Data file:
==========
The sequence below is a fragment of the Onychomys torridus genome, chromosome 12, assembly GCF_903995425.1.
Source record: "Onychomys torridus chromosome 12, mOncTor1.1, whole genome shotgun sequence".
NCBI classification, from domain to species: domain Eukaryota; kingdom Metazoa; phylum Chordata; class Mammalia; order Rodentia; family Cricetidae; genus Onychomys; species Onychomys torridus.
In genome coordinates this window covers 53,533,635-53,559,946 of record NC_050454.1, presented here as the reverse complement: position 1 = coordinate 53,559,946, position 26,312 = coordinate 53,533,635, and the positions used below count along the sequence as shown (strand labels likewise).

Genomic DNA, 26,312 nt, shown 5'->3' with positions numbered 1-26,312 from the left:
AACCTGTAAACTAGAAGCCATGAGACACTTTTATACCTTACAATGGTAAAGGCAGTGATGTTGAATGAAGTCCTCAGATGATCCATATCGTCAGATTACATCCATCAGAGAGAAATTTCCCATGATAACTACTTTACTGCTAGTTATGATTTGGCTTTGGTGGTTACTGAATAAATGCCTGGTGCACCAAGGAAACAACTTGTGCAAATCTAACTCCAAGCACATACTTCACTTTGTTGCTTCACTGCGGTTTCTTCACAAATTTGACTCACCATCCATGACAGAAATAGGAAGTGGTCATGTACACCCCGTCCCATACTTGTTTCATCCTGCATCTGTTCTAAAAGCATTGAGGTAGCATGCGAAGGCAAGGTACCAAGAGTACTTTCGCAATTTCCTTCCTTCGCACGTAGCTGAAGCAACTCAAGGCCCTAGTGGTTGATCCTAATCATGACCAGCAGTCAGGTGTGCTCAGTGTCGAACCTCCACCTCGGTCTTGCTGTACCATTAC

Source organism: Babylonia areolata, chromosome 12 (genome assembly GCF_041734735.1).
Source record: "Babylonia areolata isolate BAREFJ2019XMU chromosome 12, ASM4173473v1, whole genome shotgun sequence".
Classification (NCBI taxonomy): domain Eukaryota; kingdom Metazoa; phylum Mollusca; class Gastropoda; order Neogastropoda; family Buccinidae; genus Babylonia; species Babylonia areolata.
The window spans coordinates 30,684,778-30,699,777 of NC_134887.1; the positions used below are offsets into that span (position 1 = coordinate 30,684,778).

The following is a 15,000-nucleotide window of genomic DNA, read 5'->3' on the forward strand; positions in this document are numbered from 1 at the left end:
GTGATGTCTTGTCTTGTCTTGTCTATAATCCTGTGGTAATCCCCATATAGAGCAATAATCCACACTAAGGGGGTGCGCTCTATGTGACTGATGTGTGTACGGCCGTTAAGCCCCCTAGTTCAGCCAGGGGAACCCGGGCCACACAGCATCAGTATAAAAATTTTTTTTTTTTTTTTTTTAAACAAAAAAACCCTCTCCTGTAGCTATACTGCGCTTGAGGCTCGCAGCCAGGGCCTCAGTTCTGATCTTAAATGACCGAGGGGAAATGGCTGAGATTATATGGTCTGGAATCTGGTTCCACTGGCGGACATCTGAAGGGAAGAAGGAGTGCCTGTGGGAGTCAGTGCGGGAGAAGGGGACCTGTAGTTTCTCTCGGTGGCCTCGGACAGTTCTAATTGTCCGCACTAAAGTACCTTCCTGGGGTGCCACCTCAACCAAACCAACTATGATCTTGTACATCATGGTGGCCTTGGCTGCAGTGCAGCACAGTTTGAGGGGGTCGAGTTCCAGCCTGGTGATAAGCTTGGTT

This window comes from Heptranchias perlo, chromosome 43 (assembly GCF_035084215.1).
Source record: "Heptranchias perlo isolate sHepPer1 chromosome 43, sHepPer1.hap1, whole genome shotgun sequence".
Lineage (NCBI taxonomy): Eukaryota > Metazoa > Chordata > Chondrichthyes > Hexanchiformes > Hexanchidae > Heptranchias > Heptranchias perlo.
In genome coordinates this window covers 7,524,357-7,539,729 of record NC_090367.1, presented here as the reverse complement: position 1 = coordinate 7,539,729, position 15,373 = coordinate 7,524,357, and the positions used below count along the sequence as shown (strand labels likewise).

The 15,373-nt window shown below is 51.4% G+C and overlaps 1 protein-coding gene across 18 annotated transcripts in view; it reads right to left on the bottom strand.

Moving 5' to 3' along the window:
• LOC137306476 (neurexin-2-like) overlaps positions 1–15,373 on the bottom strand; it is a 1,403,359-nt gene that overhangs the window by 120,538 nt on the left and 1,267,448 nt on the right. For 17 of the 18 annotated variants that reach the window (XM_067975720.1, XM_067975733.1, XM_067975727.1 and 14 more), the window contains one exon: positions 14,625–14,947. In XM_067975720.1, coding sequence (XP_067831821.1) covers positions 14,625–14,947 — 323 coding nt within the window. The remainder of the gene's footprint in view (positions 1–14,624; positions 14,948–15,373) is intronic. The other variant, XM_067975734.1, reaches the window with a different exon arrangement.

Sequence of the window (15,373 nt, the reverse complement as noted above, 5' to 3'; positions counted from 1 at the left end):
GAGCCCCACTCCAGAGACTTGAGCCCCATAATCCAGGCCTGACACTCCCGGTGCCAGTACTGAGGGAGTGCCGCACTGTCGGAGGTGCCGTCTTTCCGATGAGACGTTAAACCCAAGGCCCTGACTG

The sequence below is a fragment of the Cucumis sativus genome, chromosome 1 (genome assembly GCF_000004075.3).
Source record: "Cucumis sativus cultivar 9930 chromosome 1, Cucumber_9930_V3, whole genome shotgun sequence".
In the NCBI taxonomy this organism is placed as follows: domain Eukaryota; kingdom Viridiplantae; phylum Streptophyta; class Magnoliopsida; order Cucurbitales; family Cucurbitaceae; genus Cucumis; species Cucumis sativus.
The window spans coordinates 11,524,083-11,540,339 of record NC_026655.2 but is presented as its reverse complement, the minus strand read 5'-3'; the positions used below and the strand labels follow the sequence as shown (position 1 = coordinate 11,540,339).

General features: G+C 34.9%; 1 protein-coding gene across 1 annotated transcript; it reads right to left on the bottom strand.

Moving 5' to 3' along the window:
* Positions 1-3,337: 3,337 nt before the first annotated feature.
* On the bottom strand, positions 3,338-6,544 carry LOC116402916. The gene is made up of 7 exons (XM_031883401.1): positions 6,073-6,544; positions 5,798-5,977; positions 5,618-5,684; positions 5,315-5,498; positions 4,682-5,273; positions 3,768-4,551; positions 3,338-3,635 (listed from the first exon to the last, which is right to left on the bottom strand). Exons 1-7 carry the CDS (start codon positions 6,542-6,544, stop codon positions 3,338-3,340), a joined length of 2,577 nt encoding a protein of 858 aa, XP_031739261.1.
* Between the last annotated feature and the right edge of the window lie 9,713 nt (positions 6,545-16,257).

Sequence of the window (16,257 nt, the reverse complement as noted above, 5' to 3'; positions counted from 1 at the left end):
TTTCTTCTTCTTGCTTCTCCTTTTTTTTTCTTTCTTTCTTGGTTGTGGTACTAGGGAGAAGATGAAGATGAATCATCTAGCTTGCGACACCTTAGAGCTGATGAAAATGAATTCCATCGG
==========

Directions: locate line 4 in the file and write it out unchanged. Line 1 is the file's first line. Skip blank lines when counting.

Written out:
In genome coordinates this window covers 53,533,635-53,559,946 of record NC_050454.1, presented here as the reverse complement: position 1 = coordinate 53,559,946, position 26,312 = coordinate 53,533,635, and the positions used below count along the sequence as shown (strand labels likewise).